The word "zeal" used in the Bible can mean "fervent," but the literal meaning is to "be hot," even to "boil."
When you have that kind of faith, you can't sit still. As I read his biography, Hudson Tayler strikes me as someone who embodied zeal.
On the boat going over to China, he and his fellow missionaries pray day and night-not only for the Chinese, but for the shipmates. "Soul-winning" is always in their thoughts and hearts.
The book details the conversion of one of the shipmates.
"Had a special prayer-meeting for the conversion of Mr. Brunton is the entry in Mr.Taylor's journal for August 3.
And the following morning: Could not retire without seeing Mr.Brunton. Read to him at 12:30, when he came from his midnight watch, part of Mackintosh on Exodus xii. (the Passover). After much conversation and prayer, the Lord brought him into liberty."
In the own words of one of those present, more details on what happened:
By the first week in August, matters came to a climax, and it was felt that if he were to be saved it must be at once. He was wretched...it seemed a life and death question. The enemy was determined not to let him go, and the struggle was fearful. On the night of the 3rd his watch ended at twelve o'clock, Mr. Taylor went just after and had a long conversation with him, those who were up retiring to the stern-cabin for prayer. When Mr. Taylor came down and the answer had not yet been given, he and another continued in prayer till three o'clock. The Bible Class next day was turned into a prayer-meeting, another special meeting was called in the forenoon; and a third would have been held later, but bad weather prevented it. God, however, knew the longing of our hearts, and took the work into His own hands. Mr. Taylor again met Mr. Brunton at midnight, in his cabin; and while he was explaining to him the passage, 'When I see the blood, I will pass over you,' light broke! He saw the plan of salvation; peace and joy took possession of his heart; and he at once poured out his soul to God in praise and prayer-remembering us each one by name, all who were unsaved on board, and his own wife and children." (Hudson Taylor and the China Inland Mission, pp.75-76)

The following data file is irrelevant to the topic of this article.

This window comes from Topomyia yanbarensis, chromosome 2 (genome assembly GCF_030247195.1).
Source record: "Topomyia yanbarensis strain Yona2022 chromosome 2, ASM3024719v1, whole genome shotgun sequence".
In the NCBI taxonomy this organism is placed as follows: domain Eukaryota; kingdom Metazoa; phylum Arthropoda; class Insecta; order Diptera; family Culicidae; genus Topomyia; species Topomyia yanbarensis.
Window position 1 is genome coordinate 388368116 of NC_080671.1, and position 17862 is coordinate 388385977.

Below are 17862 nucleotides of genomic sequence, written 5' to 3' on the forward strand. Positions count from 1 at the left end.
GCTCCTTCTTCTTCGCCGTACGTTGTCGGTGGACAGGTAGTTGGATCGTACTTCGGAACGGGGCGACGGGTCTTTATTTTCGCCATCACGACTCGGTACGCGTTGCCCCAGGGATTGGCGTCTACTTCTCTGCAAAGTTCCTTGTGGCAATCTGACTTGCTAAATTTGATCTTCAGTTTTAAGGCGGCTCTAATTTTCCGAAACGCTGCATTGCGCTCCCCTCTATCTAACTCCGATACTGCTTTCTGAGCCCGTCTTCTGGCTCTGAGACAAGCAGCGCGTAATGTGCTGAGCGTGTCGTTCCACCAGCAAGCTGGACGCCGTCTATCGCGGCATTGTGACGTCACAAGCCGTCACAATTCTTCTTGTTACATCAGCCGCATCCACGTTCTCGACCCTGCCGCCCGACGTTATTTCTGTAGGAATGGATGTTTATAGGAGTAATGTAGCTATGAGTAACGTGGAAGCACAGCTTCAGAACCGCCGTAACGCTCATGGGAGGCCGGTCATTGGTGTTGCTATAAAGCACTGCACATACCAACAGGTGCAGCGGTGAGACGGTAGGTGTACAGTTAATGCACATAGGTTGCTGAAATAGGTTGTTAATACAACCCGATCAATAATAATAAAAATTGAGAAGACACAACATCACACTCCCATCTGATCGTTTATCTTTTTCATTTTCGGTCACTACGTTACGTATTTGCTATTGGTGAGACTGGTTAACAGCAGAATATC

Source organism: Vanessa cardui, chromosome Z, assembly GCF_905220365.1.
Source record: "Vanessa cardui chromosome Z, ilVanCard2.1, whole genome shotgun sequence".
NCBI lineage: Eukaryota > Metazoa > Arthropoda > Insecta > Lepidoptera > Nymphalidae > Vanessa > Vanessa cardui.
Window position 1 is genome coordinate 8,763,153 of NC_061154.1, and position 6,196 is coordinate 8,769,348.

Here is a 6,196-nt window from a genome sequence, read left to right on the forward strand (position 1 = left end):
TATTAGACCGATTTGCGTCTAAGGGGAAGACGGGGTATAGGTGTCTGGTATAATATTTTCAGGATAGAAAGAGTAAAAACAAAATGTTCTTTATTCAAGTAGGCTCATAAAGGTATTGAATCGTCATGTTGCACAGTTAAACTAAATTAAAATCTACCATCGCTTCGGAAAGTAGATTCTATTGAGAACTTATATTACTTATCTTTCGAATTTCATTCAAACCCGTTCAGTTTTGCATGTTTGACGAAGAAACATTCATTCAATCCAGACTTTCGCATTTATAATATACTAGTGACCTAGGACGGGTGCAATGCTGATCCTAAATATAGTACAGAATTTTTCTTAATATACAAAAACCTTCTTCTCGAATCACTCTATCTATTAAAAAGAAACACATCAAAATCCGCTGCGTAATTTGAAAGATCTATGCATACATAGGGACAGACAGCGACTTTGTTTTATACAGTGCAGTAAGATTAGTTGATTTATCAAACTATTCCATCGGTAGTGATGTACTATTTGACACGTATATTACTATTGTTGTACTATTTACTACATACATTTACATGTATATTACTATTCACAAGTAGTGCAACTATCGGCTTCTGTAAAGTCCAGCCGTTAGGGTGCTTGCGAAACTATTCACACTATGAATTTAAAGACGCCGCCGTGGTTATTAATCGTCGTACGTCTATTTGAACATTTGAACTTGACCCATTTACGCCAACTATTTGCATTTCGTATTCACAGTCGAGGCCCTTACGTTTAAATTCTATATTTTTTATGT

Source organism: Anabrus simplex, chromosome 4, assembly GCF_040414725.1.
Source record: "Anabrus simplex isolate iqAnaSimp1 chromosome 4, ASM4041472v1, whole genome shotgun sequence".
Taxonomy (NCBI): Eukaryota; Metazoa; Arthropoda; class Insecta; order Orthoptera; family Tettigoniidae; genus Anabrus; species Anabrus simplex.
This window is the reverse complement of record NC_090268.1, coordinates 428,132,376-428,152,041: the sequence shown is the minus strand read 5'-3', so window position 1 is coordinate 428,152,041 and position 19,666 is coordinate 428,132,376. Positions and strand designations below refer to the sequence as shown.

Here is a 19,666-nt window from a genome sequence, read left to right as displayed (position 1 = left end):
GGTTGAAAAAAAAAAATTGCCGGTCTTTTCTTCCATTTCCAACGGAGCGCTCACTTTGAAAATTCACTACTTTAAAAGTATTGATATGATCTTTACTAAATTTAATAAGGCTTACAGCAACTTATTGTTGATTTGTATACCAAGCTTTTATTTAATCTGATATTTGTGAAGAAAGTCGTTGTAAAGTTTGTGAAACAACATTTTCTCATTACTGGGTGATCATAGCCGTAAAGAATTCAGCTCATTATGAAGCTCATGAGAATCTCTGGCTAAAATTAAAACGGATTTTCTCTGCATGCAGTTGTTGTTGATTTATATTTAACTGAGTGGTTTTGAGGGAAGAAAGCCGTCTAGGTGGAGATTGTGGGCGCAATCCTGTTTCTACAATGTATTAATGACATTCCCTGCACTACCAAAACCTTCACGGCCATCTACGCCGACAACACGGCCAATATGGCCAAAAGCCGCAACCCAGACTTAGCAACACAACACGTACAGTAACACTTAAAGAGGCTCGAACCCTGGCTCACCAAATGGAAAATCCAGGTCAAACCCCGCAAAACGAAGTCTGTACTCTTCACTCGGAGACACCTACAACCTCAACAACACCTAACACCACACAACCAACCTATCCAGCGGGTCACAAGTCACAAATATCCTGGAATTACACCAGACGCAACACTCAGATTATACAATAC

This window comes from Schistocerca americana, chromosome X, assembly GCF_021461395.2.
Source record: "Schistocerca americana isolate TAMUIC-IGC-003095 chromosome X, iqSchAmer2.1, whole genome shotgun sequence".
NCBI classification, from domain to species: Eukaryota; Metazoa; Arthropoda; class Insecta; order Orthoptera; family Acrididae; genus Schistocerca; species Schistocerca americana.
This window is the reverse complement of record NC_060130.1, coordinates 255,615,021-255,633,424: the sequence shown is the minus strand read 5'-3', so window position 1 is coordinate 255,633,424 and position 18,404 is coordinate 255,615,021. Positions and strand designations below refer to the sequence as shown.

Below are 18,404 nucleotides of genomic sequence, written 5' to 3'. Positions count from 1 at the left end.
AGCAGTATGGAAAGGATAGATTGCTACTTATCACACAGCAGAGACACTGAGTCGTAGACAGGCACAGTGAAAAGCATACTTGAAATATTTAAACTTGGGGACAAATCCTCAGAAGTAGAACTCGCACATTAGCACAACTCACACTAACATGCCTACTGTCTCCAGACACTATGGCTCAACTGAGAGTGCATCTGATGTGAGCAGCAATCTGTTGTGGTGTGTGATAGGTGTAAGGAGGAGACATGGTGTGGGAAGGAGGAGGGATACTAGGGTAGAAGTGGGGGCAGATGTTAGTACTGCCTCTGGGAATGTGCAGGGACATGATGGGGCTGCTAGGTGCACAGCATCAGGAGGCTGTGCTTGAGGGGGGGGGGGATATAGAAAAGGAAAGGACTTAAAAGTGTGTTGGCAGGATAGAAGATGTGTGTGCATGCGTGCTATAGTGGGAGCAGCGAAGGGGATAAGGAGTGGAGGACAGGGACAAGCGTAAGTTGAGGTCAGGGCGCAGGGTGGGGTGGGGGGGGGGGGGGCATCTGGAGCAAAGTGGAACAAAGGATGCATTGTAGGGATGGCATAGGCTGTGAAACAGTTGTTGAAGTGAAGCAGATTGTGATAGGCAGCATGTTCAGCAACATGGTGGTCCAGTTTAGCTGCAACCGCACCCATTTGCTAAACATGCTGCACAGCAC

How often do we really contend in prayer for specific people to be saved? How often do we look around as we're walking down the street, riding the bus, sitting in the waiting room...and think, here are people that need the Lord, in whose hearts a spiritual battle is raging even now? It sounds extreme, but when one gets to the point of boiling, perhaps it's hard to avoid extreme measures. At least, it should be that way.
I find it beautiful that the man's heart was convicted by the message of the Passover; by the blood of the Lamb. Yes, God's plan was revealed even then.